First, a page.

More than 60 years after Friendship 7 launched from Cape Canaveral carrying John Glenn to orbit Earth, actors who are retelling an unknown part of that story toured the launch pad on Monday.
The movie “Hidden Figures” is based on the book by Margot Lee Shetterly that tells the story of Katherine Johnson, Mary Jackson and Dorothy Vaughan, three female African-American mathematicians who helped regain the U.S. lead in the space race by successfully calculating Friendship 7’s flight trajectory.
Actors Taraji P. Henson, Octavia Spencer and Janelle Monáe play the three women known as “human computers,” calculating by hand before motherboards could accomplish the task.
Human computers were responsible for computing the trajectories for spacecraft based on their weight, the lift capacity of the rocket and the orbit of the planets, according to NASA.
The final calculation of Glenn’s orbit around the Earth took Johnson three days, not 20 minutes, as depicted in the film version, director Theodore Melfi said.
The actors and Melfi stopped Monday at NASA’S Kennedy Space Center Monday during a tour to promote the movie, which premieres nationwide on Jan. 6.
In spite of the many hours and countless missions that the women worked, their accomplishments were long overshadowed by their male engineer counterparts, and their stories went untold for many years.
Not until more than six decades after Glenn orbited the Earth and returned safely was Johnson fully recognized for her work and awarded the Medal of Freedom by President Obama.
That part of Johnson’s story is what drew Henson and her castmates to play the mathematicians.
After speaking with Johnson, whom she plays in the movie, Henson described the now 98-year-old woman as “selfless.”
“Even though you’re not thinking 'I’m changing the world by my actions' ... you are,” said Henson. “And the fact that these ladies did not complain, they just got up every day and fought the good fight. Now we have a space program.”
Spencer, who plays Vaughan, and Monáe, who plays Jackson, did not get to meet the women they portrayed because they are no longer living.
Both said they were in awe of their impact.
Vaughan became NASA's first female supervisor and Jackson advocated for equal pay.
“[Jackson] hacked into the NASA system and saw that minorities were being paid far less than their counterparts,” Monáe said.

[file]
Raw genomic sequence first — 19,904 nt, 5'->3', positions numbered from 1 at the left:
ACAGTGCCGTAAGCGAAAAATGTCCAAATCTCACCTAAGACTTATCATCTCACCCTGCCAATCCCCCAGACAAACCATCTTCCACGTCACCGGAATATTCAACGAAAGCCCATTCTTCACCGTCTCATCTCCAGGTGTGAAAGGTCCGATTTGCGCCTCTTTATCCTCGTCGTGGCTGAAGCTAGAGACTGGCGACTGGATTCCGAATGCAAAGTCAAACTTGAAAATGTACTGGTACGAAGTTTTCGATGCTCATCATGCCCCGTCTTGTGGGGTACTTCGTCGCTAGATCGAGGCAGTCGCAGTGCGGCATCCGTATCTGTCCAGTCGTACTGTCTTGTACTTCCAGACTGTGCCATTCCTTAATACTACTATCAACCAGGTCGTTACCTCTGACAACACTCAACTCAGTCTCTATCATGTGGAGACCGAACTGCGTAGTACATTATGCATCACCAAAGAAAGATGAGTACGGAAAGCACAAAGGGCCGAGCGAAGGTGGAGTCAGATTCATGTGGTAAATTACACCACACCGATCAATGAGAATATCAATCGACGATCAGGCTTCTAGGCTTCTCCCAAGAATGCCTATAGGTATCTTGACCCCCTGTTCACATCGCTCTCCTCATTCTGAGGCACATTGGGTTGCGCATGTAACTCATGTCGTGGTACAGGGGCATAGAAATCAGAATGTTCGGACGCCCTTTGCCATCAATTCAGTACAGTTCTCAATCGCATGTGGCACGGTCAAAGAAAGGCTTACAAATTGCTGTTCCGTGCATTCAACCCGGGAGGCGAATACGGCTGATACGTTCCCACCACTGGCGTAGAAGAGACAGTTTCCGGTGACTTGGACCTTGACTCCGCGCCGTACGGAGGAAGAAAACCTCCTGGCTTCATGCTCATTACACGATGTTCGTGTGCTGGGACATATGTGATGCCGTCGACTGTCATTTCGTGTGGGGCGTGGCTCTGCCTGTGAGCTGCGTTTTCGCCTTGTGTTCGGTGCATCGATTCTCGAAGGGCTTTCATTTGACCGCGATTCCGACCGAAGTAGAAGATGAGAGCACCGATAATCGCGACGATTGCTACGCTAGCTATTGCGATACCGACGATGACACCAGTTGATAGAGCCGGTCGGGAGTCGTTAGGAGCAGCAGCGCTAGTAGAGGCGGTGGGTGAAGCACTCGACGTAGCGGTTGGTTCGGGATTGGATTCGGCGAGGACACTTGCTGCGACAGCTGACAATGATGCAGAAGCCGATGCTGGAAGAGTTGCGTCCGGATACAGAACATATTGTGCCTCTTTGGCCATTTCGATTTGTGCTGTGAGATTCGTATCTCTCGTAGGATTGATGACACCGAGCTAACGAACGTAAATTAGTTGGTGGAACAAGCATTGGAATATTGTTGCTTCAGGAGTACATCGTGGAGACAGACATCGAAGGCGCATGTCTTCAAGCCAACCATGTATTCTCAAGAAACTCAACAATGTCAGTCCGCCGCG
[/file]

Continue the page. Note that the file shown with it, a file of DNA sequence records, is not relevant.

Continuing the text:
Jackson convinced the space agency to pay the women more for their work.
“When you think about the fact that racism was the law of the land, segregation kept us separate from our white counterparts,” Spencer said. “It didn’t change their minds that they, what they were able to contribute.”
Modern-day women now have agency that Johnson, Vaughan and Jackson didn’t have, Spencer said.
“It’s what we do with that now that’s important,” Spencer said.
Musician Pharrell Williams, who wrote and produced the movie soundtrack, was also at the space center on Monday.
Williams talked about his space heroes calling NASA deputy administrator Dava Newman and SpaceX CEO Elon Musk modern-day pioneers.
The songwriter joked with the press, asking if the conference was “live” and then throwing up the "Star Trek" Vulcan salute.
Williams said that when he wrote music for the film, he had to acknowledge that the burdens of the time during which the events took place “were much heavier on African-Americans and twice as hard on African-American women.”
“We found ourselves trying to make music that we felt like would resonate with women and would definitely reflect that gallant time that those African-American women lived through and endured,” Williams said.
NASA administrator Charles Bolden called it a dedication to “human computers likes Katherine Johnson and also to the women at NASA who are today continuing their legacy of courage and excellence.”
The space agency has a history of progressive thinking and in its hiring, Spencer said.
“They didn’t have to allow women in positions of power,” she said.
Spencer said she has great respect for astronaut John Glenn, who died last week, for giving women of color a chance when many did not and for NASA for hiring them.
“He made the decision to put his life in the hands of an African-American woman,” Spencer said.
Some of the stereotypes that women, and particularly women of color, faced in the 1960s and 1970s remain today.
Henson said she sat in the back of her math and science classes as a child because “math and science was for boys.” She said she thought, “It wasn't for me.”
Almost a half-century after man walked on the moon, only 14 percent of working engineers are women, according to the Congressional Joint Economic Committee. Even fewer are women of color.
“If this story exists, there are thousands of others,” Henson said. “Our work is not done.”